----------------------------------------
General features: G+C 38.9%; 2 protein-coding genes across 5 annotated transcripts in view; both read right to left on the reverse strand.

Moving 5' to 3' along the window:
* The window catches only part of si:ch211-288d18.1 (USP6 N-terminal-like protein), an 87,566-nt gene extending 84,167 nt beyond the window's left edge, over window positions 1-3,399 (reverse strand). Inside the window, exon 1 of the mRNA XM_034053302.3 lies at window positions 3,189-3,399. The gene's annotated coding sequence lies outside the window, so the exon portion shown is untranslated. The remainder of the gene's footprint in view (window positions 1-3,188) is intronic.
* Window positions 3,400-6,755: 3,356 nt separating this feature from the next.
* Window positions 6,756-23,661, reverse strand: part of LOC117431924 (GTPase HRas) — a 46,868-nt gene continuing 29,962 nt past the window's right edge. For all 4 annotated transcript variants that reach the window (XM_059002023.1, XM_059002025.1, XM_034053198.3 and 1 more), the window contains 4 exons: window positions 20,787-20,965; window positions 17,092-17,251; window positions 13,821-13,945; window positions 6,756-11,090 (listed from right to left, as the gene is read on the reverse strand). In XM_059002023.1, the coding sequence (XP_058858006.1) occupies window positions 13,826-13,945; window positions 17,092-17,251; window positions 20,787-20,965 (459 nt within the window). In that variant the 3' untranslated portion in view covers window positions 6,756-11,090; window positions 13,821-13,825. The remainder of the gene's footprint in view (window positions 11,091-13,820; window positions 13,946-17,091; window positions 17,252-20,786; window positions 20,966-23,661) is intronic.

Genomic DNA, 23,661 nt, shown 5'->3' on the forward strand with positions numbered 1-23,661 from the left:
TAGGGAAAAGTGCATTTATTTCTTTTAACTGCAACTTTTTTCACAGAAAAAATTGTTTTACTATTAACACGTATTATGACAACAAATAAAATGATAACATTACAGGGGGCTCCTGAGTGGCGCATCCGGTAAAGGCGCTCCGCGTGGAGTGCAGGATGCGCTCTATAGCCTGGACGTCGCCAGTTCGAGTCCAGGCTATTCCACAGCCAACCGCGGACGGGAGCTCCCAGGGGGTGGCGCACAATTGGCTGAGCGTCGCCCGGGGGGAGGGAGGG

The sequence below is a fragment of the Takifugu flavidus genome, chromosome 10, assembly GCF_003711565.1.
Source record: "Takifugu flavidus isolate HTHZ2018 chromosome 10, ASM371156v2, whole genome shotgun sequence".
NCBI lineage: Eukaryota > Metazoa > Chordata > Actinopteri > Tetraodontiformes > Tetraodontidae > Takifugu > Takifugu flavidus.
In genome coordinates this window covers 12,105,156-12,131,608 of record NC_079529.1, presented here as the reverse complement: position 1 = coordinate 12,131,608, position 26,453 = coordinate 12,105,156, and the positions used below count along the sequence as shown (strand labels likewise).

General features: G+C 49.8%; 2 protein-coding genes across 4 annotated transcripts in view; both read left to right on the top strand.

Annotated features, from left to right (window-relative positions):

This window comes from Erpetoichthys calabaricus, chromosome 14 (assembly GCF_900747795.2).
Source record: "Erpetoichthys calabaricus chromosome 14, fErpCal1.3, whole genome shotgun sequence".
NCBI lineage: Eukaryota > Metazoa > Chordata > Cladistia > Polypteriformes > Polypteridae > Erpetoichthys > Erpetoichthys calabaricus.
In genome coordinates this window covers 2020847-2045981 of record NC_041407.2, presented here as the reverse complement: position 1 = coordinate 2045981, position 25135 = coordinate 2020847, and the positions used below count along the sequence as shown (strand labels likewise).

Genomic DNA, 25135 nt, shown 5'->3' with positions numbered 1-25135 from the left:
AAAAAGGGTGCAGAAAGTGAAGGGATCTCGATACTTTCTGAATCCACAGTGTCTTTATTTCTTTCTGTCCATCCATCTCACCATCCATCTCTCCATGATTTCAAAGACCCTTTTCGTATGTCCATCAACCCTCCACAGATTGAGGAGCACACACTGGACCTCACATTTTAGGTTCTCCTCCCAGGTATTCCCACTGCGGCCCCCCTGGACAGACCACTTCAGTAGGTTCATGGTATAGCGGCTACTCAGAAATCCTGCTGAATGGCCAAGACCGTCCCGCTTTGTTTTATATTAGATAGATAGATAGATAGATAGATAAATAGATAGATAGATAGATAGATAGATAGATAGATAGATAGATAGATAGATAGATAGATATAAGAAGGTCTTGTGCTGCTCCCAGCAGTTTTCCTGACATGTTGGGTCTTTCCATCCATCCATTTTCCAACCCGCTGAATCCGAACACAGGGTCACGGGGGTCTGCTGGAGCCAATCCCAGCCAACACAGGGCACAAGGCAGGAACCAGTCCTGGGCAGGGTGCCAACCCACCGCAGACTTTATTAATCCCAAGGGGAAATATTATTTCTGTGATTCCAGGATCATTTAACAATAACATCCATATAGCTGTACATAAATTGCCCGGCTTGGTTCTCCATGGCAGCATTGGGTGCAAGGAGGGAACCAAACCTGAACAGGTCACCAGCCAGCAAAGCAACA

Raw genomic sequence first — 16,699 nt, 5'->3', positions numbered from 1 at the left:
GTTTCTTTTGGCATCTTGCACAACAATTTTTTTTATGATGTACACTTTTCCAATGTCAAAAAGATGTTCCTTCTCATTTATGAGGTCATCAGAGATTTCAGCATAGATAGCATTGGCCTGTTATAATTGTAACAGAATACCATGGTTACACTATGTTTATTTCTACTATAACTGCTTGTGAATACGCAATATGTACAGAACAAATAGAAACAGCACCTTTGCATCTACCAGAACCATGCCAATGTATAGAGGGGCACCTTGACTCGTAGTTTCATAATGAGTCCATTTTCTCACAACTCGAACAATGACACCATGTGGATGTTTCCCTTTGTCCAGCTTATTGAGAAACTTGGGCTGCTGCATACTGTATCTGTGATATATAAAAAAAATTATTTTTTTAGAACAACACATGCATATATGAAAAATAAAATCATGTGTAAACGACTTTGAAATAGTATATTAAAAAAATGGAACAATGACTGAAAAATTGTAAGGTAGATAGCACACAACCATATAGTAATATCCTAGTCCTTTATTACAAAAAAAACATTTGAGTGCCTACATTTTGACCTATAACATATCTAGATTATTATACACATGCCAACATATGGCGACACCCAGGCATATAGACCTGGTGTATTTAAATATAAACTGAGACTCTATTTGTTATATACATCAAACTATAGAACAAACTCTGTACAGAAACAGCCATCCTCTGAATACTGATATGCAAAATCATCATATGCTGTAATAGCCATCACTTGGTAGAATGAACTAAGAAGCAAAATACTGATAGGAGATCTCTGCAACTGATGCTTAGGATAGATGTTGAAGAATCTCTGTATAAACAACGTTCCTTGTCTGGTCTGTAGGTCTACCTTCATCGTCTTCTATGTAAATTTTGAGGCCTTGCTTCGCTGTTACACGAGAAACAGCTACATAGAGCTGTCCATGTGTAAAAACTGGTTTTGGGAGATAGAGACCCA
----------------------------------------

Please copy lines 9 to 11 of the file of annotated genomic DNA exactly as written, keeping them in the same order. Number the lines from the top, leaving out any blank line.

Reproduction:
Source record: "Takifugu flavidus isolate HTHZ2018 chromosome 10, ASM371156v2, whole genome shotgun sequence".
NCBI lineage: Eukaryota > Metazoa > Chordata > Actinopteri > Tetraodontiformes > Tetraodontidae > Takifugu > Takifugu flavidus.
In genome coordinates this window covers 12,105,156-12,131,608 of record NC_079529.1, presented here as the reverse complement: position 1 = coordinate 12,131,608, position 26,453 = coordinate 12,105,156, and the positions used below count along the sequence as shown (strand labels likewise).